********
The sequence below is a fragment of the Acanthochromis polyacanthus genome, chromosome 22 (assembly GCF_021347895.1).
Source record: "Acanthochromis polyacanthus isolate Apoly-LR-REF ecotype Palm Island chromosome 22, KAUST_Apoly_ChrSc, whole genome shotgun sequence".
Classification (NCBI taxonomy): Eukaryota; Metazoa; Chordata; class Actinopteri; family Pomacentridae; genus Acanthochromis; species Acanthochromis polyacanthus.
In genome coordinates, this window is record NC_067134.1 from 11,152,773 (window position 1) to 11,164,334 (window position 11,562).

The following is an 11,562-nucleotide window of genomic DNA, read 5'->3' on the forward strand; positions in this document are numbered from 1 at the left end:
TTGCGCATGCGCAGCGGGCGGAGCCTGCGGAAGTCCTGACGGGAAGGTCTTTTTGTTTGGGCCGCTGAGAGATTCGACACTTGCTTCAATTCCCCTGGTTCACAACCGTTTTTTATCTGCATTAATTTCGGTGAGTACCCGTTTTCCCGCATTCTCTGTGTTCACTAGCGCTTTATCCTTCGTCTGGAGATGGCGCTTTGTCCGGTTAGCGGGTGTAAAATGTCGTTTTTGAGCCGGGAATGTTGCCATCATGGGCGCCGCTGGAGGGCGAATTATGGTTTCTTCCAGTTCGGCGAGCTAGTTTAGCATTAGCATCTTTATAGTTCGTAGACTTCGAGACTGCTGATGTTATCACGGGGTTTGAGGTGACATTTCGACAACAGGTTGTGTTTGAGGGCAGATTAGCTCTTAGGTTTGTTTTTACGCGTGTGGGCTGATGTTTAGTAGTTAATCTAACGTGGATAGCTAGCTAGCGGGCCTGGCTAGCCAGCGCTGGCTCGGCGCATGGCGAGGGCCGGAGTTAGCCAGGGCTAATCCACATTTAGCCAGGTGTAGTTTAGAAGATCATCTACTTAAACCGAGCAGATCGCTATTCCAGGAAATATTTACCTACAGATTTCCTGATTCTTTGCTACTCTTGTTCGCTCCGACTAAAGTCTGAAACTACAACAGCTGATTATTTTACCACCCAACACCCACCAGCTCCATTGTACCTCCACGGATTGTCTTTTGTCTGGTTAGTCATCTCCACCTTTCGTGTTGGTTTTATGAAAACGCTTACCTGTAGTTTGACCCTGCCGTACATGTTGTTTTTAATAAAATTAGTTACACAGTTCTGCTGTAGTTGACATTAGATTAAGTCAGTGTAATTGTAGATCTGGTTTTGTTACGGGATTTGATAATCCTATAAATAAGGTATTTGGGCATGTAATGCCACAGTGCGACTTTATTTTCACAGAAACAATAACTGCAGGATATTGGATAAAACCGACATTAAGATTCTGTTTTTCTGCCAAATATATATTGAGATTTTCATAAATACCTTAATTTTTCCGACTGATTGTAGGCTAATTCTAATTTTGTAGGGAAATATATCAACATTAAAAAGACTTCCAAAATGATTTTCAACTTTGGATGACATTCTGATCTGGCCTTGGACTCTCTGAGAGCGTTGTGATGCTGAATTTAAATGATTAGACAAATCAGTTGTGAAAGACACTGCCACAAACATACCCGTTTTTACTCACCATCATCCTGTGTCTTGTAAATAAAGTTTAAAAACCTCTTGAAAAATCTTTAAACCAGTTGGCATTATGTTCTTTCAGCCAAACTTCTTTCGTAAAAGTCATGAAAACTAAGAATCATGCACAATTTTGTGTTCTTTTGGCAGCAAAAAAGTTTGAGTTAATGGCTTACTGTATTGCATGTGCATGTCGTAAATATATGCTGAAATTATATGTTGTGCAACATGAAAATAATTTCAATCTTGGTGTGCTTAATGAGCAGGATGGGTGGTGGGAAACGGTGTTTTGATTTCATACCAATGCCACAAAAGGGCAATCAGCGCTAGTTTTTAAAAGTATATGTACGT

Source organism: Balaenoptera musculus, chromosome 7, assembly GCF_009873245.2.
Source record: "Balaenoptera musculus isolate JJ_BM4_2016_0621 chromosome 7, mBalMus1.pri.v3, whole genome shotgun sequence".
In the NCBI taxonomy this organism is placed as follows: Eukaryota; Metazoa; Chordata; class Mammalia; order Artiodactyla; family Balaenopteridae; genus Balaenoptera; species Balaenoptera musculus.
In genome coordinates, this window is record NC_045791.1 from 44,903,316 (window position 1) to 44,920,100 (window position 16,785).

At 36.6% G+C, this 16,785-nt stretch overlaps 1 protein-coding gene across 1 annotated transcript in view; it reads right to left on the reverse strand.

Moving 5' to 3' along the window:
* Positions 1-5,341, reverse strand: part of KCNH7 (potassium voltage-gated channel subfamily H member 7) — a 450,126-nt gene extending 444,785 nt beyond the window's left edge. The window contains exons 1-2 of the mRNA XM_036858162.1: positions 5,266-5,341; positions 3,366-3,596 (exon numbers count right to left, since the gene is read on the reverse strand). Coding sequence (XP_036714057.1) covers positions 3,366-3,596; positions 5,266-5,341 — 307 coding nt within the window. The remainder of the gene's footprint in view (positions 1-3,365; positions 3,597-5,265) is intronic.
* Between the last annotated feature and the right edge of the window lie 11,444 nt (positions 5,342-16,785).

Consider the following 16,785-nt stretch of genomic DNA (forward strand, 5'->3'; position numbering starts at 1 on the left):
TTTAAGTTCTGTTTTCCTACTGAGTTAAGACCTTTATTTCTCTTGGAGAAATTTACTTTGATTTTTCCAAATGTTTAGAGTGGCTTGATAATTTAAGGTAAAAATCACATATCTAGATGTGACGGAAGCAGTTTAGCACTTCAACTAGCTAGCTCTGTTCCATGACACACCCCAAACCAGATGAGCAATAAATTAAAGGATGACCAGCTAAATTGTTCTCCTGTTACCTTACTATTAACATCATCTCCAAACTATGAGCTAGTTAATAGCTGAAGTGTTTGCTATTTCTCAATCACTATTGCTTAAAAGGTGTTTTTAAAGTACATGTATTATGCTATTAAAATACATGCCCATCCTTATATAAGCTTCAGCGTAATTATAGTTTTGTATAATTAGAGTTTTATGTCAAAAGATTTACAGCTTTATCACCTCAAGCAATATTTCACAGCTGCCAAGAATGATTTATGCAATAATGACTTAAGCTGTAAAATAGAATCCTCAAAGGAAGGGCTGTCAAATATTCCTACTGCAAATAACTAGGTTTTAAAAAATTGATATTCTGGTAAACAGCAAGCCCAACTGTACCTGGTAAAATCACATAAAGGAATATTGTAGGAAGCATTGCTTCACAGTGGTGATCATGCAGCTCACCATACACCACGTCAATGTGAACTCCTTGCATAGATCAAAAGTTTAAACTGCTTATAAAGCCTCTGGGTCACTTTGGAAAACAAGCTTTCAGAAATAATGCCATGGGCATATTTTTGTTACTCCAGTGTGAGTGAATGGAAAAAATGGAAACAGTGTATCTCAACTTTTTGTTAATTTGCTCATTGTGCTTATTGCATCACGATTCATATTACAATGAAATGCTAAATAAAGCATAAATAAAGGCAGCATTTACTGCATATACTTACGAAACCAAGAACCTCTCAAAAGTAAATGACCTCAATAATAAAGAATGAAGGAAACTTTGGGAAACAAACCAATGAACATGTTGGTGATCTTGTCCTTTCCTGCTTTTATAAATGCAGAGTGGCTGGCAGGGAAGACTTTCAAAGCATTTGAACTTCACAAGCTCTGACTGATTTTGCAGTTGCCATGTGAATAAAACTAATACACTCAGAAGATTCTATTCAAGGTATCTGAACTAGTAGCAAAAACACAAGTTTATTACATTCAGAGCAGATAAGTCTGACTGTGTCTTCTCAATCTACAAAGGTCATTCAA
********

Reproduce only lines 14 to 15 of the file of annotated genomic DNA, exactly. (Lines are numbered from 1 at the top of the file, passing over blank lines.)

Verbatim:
* Between the last annotated feature and the right edge of the window lie 11,444 nt (positions 5,342-16,785).

Consider the following 16,785-nt stretch of genomic DNA (forward strand, 5'->3'; position numbering starts at 1 on the left):